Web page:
From: Dave Banisar <email@example.com>
To: Cypherpunks List <firstname.lastname@example.org>
Message Hash: 5b233d625b23af05a935547601eb9a8d48a830e09f2ee51acb216c3cd0214cce
Message ID: <email@example.com>
Reply To: N/A
UTC Datetime: 1994-02-08 04:00:42 UTC
Raw Date: Mon, 7 Feb 94 20:00:42 PST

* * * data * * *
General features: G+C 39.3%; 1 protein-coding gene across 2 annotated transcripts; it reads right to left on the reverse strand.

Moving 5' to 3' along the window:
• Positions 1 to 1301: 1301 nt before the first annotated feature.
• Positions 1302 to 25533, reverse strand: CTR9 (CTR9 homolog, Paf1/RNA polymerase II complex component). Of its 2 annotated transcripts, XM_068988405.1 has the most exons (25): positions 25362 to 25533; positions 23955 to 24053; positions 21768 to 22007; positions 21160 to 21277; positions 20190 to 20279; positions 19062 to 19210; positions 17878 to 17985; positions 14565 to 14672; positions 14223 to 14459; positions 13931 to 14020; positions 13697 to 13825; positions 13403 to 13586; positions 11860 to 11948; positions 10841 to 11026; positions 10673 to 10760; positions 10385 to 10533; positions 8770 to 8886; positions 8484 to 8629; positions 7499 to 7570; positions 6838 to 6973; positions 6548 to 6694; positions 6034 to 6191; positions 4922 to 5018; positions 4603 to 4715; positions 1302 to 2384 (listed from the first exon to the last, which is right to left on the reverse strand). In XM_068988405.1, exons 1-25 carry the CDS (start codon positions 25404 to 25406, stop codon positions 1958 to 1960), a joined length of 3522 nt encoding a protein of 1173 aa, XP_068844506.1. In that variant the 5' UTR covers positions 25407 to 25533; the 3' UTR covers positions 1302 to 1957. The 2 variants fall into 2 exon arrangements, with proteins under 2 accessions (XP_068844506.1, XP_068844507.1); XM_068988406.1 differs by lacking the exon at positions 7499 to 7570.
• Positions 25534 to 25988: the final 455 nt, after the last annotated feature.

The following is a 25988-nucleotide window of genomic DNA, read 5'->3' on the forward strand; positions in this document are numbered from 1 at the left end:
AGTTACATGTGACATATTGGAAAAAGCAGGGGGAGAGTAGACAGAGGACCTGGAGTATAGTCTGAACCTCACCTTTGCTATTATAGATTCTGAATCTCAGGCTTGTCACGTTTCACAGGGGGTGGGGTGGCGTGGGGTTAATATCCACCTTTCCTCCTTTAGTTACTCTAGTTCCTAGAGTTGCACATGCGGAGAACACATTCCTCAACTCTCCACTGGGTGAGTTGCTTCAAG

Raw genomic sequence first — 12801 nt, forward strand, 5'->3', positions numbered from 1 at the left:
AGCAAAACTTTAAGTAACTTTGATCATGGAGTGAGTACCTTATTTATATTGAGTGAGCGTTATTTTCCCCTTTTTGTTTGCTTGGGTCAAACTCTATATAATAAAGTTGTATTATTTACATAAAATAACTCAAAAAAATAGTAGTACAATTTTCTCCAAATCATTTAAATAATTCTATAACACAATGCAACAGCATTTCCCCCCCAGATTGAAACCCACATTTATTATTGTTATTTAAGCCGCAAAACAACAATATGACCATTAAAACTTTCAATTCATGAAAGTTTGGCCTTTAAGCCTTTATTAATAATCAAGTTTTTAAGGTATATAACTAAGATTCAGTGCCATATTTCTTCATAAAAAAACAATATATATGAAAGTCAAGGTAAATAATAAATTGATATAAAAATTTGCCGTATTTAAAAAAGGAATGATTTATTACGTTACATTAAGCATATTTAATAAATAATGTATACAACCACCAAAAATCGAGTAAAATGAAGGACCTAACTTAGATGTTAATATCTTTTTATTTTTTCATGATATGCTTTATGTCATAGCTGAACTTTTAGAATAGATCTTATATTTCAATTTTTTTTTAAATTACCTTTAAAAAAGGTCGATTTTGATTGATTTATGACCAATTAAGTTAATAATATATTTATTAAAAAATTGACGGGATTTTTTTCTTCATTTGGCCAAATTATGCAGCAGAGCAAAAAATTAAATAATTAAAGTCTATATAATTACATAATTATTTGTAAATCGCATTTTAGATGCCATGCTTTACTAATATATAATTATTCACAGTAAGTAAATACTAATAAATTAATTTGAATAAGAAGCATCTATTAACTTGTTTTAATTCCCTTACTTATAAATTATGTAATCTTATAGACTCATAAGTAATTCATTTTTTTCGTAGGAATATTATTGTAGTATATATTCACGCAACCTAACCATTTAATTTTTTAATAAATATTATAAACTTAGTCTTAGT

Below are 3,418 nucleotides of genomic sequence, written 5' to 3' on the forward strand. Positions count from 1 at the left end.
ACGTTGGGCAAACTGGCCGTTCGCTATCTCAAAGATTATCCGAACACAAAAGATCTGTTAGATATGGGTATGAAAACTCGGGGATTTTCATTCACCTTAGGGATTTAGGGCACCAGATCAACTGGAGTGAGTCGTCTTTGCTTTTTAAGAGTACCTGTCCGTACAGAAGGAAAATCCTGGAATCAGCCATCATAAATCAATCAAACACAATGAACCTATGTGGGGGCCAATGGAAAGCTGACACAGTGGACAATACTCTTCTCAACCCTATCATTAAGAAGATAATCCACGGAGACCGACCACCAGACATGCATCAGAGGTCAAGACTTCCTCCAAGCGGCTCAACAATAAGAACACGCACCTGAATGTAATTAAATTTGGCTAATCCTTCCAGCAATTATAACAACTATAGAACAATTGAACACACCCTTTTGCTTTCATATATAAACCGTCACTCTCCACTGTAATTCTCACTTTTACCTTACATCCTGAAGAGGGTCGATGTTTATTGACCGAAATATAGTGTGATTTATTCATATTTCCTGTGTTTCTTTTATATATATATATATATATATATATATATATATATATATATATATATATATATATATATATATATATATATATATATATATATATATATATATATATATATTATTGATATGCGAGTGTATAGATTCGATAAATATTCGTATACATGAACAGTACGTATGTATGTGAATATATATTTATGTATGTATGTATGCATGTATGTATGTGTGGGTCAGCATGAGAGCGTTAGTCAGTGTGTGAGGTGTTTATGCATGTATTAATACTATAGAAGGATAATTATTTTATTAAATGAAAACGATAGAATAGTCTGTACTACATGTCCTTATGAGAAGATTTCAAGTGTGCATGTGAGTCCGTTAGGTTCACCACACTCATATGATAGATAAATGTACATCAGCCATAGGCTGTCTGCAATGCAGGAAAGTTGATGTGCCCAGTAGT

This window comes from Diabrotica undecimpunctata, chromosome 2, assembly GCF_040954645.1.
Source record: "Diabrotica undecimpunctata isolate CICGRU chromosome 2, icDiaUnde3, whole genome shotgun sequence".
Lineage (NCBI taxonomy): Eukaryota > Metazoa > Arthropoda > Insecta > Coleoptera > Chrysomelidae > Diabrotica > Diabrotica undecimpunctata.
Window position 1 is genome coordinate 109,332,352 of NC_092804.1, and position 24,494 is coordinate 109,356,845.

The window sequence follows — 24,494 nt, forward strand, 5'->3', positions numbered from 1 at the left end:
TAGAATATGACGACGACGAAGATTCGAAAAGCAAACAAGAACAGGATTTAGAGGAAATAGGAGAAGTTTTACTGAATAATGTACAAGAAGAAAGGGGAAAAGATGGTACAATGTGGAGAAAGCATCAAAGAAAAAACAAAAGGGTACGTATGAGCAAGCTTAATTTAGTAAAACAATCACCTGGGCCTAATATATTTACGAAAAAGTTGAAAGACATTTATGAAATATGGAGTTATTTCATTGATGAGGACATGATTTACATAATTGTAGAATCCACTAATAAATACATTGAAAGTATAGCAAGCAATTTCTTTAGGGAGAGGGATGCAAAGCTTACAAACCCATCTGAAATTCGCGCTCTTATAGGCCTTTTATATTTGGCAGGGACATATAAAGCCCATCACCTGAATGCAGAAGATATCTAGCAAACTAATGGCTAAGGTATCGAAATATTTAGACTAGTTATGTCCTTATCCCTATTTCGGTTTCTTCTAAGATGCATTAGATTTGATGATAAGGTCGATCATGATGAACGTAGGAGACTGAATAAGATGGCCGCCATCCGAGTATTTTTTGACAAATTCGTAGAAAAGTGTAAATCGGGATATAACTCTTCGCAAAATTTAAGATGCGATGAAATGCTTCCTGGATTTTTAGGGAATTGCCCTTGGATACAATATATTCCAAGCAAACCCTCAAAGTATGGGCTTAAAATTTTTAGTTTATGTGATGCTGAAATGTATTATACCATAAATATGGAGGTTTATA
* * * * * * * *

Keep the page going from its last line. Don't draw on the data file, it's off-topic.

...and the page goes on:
From: Dave Banisar <firstname.lastname@example.org> Date: Mon, 7 Feb 94 20:00:42 PST To: Cypherpunks List <email@example.com> Subject: Campaign Against Clipper Message-ID: <firstname.lastname@example.org> MIME-Version: 1.0 Content-Type: text/plain Campaign Against Clipper CPSR ANNOUNCES CAMPAIGN TO OPPOSE CLIPPER PROPOSAL Embargoed until 2 pm, Monday, February 7, 1994 contact: email@example.com (202 544 9240) Washington, DC -- Following the White House decision on Friday to endorse a secret surveillance standard for the information highway, Computer Professionals for Social Responsibility (CPSR) today announced a national campaign to oppose the government plan. The Clipper proposal, developed in secret by the National Security Agency, is a technical standard that will make it easier for government agents to wiretap the emerging data highway. Industry groups, professional associations and civil liberties organizations have expressed almost unanimous opposition to the plan since it was first proposed in April 1993. According to Marc Rotenberg, CPSR Washington director, the Administration made a major blunder with Clipper. "The public does not like Clipper and will not accept it. This proposal is fatally flawed." CPSR cited several problems with the Clipper plan: o The technical standard is subject to misuse and compromise. It would provide government agents with copies of the keys that protect electronic communications. "It is a nightmare for computer security," said CPSR Policy Analyst Dave Banisar. o The underlying technology was developed in secret by the NSA, an intelligence agency responsible for electronic eavesdropping, not privacy protection. Congressional investigations in the 1970s disclosed widespread NSA abuses, including the illegal interception of millions of cables sent by American citizens. o Computer security experts question the integrity of the technology. Clipper was developed in secret and its specifications are classified. CPSR has sued the government seeking public disclosure of the Clipper scheme. o NSA overstepped its legal authority in developing the standard. A 1987 law explicitly limits the intelligence agency's power to set standards for the nation's communications network. o There is no evidence to support law enforcement's claims that new technologies are hampering criminal investigations. CPSR recently forced the release of FBI documents that show no such problems. o The Administration ignored the overwhelming opposition of the general public. When the Commerce Department solicited public comments on the proposal last fall, hundreds of people opposed the plan while only a few expressed support. CPSR today announced four goals for its campaign to oppose the Clipper initiative: o First, to educate the public about the implications of the Clipper proposal. o Second, to encourage people to express their views on the Clipper proposal, particularly through the computer network. Toward that goal, CPSR has already begun an electronic petition on the Internet computer network urging the President to withdraw the Clipper proposal. In less than one week, the CPSR campaign has drawn thousands of electronic mail messages expressing concern about Clipper. To sign on, email firstname.lastname@example.org with the message "I oppose clipper" in the body of the text. o Third, to pursue litigation to force the public disclosure of documents concerning the Clipper proposal and to test the legality of the Department of Commerce's decision to endorse the plan. o Fourth, to examine alternative approaches to Clipper. Mr. Rotenberg said "We want the public to understand the full implications of this plan. Today it is only a few experts and industry groups that understand the proposal. But the consequences of Clipper will touch everyone. It will affect medical payments, cable television service, and everything in between. CPSR is a membership-based public interest organization. For more information about CPSR, send email to email@example.com or call 415 322 3778. For more information about Clipper, check the CPSR Internet library CPSR.ORG. FTP/WAIS/Gopher and listserv access are available.